In other words, the seemingly healthy breakfast Stuart eats guarantees that he fails to control all his patterns that contribute to his coronary plaque growth.

After I pointed out Stuart's dietary faux pas, he asked, "Then what the heck can I eat?"

"There's actually lots of good choices: Eggs (preferably free-range, if available, or the 'omega-3' enriched) or Egg Beaters; oat products, but true oat products like slow-cooked oatmeal, or the best of all, oat bran, used as a hot cereal; ground flaxseed as a hot cereal with added fruit, berries, nuts; a handful of raw almonds, walnuts, pecans; some cheese, preferably traditional fermented cheese and not processed; low-fat cottage cheese; low-fat yogurt that you flavor yourself with berries and nuts; raw seeds like sunflower and pumpkin.

"Try and save some of your dinner foods for breakfast. For instance, save some green peppers and onions from your salad and put it in your scrambled eggs along with some olive oil. Save some of the chicken and add it to your breakfast. Save some of the cooked vegetables and have them as they are. You'll be surprised how filling dinner foods can be when eaten for breakfast."

It's not that tough. But Stuart and many other people need to break the hold that the food manufacturers have created. If you're hoping to seize hold of your heart scan score, get rid of the sugar foods in your morning, even the ones cleverly disguised as healthy.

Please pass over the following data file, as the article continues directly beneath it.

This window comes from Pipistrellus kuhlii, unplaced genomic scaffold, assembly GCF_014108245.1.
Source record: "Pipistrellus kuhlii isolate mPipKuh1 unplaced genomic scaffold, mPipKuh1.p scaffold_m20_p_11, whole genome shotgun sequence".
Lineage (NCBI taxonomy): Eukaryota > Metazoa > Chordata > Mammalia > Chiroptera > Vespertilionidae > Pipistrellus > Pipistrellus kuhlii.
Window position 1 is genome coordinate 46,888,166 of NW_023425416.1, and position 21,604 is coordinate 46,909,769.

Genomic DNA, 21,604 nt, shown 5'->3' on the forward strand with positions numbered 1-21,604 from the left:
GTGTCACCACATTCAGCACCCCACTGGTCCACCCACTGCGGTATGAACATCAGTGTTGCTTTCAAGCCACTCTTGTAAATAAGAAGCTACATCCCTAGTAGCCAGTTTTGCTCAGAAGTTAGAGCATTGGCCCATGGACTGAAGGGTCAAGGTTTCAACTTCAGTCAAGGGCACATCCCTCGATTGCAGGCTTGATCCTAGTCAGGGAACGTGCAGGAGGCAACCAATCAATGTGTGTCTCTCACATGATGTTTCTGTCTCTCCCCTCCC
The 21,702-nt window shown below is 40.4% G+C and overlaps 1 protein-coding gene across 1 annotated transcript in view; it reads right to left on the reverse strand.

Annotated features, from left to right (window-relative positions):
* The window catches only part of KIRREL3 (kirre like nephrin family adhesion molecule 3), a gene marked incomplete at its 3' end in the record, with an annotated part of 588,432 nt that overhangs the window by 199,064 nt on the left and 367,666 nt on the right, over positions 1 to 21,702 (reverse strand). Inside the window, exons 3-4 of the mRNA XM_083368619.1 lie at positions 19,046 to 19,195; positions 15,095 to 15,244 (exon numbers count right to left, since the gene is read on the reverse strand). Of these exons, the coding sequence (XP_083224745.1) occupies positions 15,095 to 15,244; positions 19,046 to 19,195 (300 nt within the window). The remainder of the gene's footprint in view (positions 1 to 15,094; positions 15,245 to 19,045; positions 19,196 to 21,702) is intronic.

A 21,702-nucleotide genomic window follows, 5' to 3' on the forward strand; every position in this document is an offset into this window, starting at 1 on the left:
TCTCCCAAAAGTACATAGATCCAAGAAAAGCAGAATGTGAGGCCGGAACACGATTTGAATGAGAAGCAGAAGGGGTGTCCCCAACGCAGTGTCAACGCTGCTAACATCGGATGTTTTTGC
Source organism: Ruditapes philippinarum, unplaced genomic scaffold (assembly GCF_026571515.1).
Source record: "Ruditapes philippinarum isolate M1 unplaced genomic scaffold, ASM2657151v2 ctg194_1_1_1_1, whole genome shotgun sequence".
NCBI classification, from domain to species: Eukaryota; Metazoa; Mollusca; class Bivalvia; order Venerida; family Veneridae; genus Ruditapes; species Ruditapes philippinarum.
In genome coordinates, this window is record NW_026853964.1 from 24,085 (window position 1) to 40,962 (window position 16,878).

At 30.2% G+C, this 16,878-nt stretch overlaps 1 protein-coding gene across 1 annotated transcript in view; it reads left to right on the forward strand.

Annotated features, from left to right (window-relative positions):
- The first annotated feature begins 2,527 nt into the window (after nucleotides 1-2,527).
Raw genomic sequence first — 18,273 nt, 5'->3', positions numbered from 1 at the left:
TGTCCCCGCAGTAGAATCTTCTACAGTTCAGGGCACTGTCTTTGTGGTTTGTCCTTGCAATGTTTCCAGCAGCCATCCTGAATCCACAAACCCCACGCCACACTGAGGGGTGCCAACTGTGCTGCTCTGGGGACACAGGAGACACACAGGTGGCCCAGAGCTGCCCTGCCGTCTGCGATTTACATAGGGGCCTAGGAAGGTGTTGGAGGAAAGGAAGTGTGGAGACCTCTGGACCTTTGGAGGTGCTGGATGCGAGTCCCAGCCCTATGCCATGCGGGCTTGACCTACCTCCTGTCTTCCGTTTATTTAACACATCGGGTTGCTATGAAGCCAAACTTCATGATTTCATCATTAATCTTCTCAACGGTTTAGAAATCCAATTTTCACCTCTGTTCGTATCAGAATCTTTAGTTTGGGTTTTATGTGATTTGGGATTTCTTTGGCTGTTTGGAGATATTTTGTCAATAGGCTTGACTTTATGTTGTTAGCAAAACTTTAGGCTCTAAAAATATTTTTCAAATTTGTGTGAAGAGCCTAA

Comments (17) -

  • Anonymous

    9/3/2007 3:30:00 PM |

    This is such good advice. My mildly diabetic mother's blood sugar is 210 mg/dL two hours after a breakfast consisting of a small bowl of cornflakes, skim milk, banana, and orange juice. For anyone with blood sugar problems or insulin resistance, glucose tolerance is at its absolute worst in the morning, and improves later in the day. Even in the absence of other dietary changes, avoiding the all-sugar breakfast is a good first step toward getting hunger, weight, and lipid abnormalities under control.

  • Anne

    9/3/2007 10:26:00 PM |

    What about brown rice? I fix brown rice with cinnomon and raisins and nuts(no sugar is added). I react to egg white so sadly eggs are out for me.

    I have found soup for breakfast is great too. My favorite is a home made chicken and vegetable.

  • Dr. Davis

    9/3/2007 11:42:00 PM |